Video shooters have been asking for it, and Panasonic has delivered. Panasonic has now announced the new Lumix GH5S aimed squarely at video shooters. It shoots 4K video at up to 60 frames per second, and the GH5’s 1080p limit has been knocked up from 180fps to 240fps. A reduced 10.28MP stills resolution offers double the pixel power for more dynamic range & ISO.
It also includes V-Log and LUT support, allowing you to store up to 4 LUTs in the camera which can be utilised either while recording or playback of files. A very exciting little camera for the video-obsessed Micro Four Thirds shooter.
First, the specs…
- Mount: Micro Four Thirds
- Sensor: 10.28MP 17.3x13mm Micro Four Thirds
- Max stills resolution: 10MP, 3680×2760
- Aspect Ratio: 1:1, 3:2, 4:3, 16:9
- Bit depth: 14Bit
- Autofocus: 225 contrast detection AF points
- Memory slots: Dual SD/SDHC/SDXC
- Image stabilisation: None
- Video Formats : 4096×2160, 3840×2160, 3328×2496 at up to 59.94fps. 1920×1080 at up to 240fps
- LCD: 1.62 million pixel touchscreen 3.2″ swivel LCD
- Dimensions: 138.5×98.1×87.4mm (5.5×3.9×3.4″)
- Weight: 660g (1.45lb) including battery and memory card
Shooting video on cameras traditionally designed for stills photography has been around for almost a decade now. Ever since the Nikon D90 was released in 2008. While video shooters were blown away that they now had access to video capable cameras with such huge sensors at low prices, they’ve had their share of criticism. The biggest ones generally being the result of compromises that had to be made in order to satisfy photographers.
Well, Panasonic’s new GH5s is focused the other way around. With a lower resolution 10.28MP multi-aspect ratio 4K video sensor, it’s the photographers playing second fiddle. Of course, they’ve got the new Lumix G9 to play with any day now.
The GH5s almost doubles the size of each pixel on the sensor. This allows it to offer a new Dual Native ISO increase its light gathering abilities. The two native ISOs are 400 and 2500, and you can either choose which to use manually, or throw it in auto and have it figure it out itself. Switching the camera over to native ISO2500 means that at ISO2500, the resulting footage should show about the same level of noise as shooting ISO400 on the current model GH5.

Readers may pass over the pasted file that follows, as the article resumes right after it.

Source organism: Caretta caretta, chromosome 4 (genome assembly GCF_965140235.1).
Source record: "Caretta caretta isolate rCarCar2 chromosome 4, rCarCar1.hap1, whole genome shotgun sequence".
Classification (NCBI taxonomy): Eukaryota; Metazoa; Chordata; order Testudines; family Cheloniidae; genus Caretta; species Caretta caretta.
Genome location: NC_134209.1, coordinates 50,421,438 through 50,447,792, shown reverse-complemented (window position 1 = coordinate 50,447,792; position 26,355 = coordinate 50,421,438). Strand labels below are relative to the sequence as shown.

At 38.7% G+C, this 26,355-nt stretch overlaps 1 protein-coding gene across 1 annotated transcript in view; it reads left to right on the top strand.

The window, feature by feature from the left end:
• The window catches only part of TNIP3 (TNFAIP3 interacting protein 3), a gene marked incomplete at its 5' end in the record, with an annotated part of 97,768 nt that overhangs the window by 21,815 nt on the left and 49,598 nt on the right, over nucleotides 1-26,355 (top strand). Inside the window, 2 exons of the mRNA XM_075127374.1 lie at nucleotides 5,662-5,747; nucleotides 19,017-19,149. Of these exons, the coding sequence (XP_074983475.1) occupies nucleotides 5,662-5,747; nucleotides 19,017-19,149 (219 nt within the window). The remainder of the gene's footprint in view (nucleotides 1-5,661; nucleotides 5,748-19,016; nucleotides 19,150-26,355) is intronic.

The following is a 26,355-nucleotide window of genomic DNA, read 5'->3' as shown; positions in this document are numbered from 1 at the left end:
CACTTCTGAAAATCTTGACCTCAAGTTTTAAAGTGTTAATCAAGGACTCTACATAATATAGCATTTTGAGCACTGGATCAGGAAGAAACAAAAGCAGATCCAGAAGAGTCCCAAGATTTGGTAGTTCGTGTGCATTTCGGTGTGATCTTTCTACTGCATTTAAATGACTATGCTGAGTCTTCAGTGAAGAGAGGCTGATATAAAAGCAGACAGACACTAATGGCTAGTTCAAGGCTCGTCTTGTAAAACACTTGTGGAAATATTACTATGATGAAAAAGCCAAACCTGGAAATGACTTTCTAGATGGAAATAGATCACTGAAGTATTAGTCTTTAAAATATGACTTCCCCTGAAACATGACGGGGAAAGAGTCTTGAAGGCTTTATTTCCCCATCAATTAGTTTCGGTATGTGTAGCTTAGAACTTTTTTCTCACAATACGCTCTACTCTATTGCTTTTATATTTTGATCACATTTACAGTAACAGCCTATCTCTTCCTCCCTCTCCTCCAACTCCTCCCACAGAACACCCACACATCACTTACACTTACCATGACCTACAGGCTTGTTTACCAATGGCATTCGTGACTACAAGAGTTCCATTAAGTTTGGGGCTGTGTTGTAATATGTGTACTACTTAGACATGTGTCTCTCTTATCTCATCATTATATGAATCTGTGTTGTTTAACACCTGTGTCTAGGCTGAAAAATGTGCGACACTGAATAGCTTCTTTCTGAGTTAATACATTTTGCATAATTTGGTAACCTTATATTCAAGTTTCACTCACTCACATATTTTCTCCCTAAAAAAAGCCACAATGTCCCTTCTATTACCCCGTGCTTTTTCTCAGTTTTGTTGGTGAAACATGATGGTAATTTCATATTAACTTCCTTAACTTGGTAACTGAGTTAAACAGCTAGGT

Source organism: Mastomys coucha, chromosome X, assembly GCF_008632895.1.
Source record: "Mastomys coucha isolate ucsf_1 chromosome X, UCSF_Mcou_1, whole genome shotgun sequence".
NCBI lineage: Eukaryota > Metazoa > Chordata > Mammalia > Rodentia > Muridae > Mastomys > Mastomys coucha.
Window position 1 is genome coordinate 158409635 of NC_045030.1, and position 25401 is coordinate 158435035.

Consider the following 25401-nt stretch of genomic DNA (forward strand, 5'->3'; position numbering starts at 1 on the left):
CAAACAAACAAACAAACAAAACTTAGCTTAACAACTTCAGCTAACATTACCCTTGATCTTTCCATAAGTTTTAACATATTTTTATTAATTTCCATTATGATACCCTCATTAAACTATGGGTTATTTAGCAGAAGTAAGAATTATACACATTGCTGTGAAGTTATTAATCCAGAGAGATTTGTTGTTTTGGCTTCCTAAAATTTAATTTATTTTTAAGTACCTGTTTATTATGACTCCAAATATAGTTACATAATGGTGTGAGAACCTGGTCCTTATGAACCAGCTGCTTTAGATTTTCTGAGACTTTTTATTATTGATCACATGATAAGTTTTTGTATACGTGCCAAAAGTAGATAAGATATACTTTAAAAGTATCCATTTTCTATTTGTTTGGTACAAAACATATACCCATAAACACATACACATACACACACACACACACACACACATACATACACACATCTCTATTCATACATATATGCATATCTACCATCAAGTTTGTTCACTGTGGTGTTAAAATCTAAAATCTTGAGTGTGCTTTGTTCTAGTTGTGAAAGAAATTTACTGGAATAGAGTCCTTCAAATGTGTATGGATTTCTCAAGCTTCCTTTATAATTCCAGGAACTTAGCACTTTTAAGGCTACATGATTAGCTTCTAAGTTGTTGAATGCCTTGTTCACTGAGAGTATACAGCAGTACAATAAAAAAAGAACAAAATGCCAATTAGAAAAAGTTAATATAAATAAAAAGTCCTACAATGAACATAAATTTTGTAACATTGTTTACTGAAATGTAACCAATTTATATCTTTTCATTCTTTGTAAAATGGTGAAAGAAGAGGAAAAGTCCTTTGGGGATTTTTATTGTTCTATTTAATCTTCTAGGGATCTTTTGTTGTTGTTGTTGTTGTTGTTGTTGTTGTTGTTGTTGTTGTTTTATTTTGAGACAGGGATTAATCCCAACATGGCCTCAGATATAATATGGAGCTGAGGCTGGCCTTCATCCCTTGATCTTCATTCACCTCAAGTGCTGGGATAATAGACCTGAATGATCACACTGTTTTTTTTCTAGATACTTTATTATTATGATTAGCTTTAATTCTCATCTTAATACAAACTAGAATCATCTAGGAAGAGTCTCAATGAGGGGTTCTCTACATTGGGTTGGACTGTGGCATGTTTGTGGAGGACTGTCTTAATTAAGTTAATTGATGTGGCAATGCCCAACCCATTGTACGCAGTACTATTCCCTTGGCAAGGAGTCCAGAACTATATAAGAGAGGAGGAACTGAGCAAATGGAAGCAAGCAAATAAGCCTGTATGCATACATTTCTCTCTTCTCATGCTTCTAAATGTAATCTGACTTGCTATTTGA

The reduced number of overall pixels also means a theoretical reduction in rolling shutter, which seems to have been observed by a few lucky people who got to try one out before the official announcement. These smaller files also mean faster continuous stills shooting of up to 12fps at 10.3MP with an 80 frame buffer. The larger pixels also help to increase the dynamic range, too.
There’s a 20x magnification for manual focus lenses, which you can see full screen or picture-in-picture. It contains an entirely new sensor design, which does unfortunately mean that there’s no IBIS. So, if you want stabilisation, you’ll need to rely on stabilised lenses, tripods, and gimbals, etc.
Included in the camera is V-Log, which is an optional (paid) extra with the current model GH5. The GH5S supports 4 luts, too, so you even if you’re shooting V-Log, you can see what you’re recording with its final look. You can also play back recorded V-Log clips using the LUT, too. The specs say the camera still supports 4:2:2 10Bit in-camera, although it doesn’t shoot to ProRes. Whether or not this may be coming in a future firmware update is unknown, but wouldn’t be unexpected.
Overall, the GH5S should have many video shooters wetting themselves. Panasonic’s higher end lineup is looking very nice, indeed, especially given the cost versus the competition. Stills photographers, though, will be better off going with the Lumix G9 instead. And if you want the (almost) best of both worlds, then get the GH5.
The Panasonic Lumix GH5S is available for pre-order now for $2,499 in the USA, €2,549 throughout Europe and £2,199 in the UK. It’s scheduled to start shipping next month.
Panasonic do stress that this is not a replacement for the GH5, and both will continue to be sold alongside.